My dad was a fly-fisherman, so my entire childhood he would drag my twelve-year old self into muddy rivers, armed with a pair of oversized waders and this lethal weapon called a rod. You know what kind of damage a 12 year old can do with a really long stick with a hook on the end?
He'd take me to fly fishing exhibitions and torture me with knowledge about the best methods for tying a fly—and don't let anyone tell you different, young lady.
Fast forward years later, and, as luck would have it, I began dating the owner of a sportfishing company. I know. I KNOW. But I promise it wasn't one of those Freudian dad things. Or maybe it was?
And a few years after that, one of the biggest fly fishing companies in the world, Winston Rods, contacted me to lead a new branding initiative. I just stared at the computer screen shaking my head with disbelief at the coincidence. Fish love me.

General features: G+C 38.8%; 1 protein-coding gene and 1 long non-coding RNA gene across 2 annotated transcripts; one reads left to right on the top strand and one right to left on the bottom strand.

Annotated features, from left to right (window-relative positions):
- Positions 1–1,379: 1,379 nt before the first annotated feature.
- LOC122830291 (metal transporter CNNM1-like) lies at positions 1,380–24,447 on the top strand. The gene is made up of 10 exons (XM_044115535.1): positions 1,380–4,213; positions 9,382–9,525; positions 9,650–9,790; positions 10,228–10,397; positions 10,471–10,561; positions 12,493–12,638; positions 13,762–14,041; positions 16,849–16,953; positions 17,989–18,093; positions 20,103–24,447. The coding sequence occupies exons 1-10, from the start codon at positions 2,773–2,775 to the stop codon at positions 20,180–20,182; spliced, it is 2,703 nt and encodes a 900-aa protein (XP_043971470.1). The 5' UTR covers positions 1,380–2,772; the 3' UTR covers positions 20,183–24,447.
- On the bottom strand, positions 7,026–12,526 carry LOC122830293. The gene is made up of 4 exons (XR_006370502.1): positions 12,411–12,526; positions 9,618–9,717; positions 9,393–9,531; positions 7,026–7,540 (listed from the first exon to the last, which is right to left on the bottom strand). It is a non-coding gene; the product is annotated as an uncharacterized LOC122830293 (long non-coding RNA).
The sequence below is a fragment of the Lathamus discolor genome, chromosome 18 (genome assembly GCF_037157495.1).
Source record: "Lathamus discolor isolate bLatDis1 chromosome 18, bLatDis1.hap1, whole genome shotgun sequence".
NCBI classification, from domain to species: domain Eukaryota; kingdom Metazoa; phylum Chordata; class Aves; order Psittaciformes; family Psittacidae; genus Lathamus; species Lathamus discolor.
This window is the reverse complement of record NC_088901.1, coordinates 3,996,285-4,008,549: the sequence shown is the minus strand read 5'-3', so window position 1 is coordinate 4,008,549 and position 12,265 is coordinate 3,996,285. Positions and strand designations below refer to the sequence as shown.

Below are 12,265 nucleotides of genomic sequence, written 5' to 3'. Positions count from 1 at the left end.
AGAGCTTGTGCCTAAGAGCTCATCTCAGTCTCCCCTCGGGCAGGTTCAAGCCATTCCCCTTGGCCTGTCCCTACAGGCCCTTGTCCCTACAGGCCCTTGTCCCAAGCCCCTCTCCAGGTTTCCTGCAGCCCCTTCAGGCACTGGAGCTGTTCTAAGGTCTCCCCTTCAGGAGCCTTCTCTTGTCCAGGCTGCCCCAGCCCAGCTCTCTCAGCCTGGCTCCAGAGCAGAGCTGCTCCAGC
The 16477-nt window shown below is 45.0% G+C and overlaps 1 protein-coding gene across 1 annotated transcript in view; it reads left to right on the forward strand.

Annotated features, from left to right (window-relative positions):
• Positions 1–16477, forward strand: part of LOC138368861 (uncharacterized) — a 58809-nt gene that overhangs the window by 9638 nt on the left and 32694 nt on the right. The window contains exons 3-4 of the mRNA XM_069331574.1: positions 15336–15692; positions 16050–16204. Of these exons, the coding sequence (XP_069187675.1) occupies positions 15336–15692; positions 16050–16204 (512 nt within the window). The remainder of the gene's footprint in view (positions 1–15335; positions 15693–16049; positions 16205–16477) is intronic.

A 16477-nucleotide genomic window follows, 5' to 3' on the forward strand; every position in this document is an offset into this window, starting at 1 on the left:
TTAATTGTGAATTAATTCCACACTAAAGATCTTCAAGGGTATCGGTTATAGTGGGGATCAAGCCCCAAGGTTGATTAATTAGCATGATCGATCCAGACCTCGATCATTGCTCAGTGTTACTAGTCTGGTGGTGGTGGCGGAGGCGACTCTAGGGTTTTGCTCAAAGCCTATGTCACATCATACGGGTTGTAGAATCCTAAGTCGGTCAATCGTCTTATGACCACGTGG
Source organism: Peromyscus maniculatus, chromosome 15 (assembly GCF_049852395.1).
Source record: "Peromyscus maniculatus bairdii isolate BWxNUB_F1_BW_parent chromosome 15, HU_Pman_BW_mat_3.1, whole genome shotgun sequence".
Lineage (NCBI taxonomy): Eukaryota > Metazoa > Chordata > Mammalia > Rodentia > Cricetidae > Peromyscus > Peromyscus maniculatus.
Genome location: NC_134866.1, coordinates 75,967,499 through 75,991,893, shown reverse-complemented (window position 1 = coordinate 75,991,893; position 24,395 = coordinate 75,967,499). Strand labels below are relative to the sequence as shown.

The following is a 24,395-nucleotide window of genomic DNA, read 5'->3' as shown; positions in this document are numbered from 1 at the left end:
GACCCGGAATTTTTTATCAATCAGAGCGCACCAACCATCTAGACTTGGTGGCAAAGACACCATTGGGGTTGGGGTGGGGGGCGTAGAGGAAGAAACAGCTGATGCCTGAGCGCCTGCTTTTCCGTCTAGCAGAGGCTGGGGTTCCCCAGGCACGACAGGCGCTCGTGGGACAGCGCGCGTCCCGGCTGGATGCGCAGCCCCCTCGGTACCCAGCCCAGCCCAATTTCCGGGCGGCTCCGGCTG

And now, naturally, I've been on a project for the last year helping J.P. Sportfishing, the best sport fishing company in Costa Rica, hand its competitors their asses.
As you can see: I CANNOT ESCAPE THESE JERKS.
The fish, that is.
Yet, I have a lot fun working on these types of projects. Fun because they're industries that aren't typically online, that aren't typically tech, that aren't typically my clients. And it's exciting as hell to take someone from zero to hero. Especially good, hard-working people who deserve it more than anybody.
When I first took a look at J.P. Sportfishing and performed a number of initial analyses, such as understanding their current market position, analyzing their competitors, doing a linguistic audit (to determine which words might have damaging associations and which words will help us get the message across in a fresh, exciting way), and much more, one thing was abundantly obvious: